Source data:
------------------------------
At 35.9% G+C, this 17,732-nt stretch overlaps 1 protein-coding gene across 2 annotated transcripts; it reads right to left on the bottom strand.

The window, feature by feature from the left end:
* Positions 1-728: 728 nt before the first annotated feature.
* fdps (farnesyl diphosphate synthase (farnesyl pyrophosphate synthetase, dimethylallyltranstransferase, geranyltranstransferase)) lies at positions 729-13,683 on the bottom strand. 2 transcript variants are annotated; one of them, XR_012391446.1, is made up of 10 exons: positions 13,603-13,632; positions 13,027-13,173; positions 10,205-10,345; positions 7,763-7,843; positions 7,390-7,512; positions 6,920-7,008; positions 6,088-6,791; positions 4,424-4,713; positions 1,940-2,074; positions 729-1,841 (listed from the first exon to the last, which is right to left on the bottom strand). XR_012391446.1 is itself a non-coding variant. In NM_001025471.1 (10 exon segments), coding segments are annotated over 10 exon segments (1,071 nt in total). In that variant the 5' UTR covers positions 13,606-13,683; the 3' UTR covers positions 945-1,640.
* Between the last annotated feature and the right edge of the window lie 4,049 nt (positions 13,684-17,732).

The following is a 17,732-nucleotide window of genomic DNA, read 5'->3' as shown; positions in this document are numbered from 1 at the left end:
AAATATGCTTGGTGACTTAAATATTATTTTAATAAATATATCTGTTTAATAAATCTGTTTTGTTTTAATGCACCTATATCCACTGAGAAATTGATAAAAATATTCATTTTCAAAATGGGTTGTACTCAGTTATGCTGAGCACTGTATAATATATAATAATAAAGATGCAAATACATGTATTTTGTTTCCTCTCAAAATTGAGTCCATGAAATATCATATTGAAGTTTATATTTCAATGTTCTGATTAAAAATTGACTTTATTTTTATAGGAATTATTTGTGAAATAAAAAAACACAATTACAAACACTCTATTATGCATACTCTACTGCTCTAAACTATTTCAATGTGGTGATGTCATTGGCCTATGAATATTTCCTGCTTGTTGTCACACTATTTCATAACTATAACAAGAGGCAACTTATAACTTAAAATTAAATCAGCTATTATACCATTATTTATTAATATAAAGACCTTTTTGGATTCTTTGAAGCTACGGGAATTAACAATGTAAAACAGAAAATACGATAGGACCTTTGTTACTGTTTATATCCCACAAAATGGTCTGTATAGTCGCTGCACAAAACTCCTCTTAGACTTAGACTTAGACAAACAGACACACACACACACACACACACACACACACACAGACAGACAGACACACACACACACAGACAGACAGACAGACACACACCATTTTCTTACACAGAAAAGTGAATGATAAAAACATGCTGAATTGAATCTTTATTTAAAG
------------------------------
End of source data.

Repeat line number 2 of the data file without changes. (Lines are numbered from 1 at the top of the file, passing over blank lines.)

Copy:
The window, feature by feature from the left end: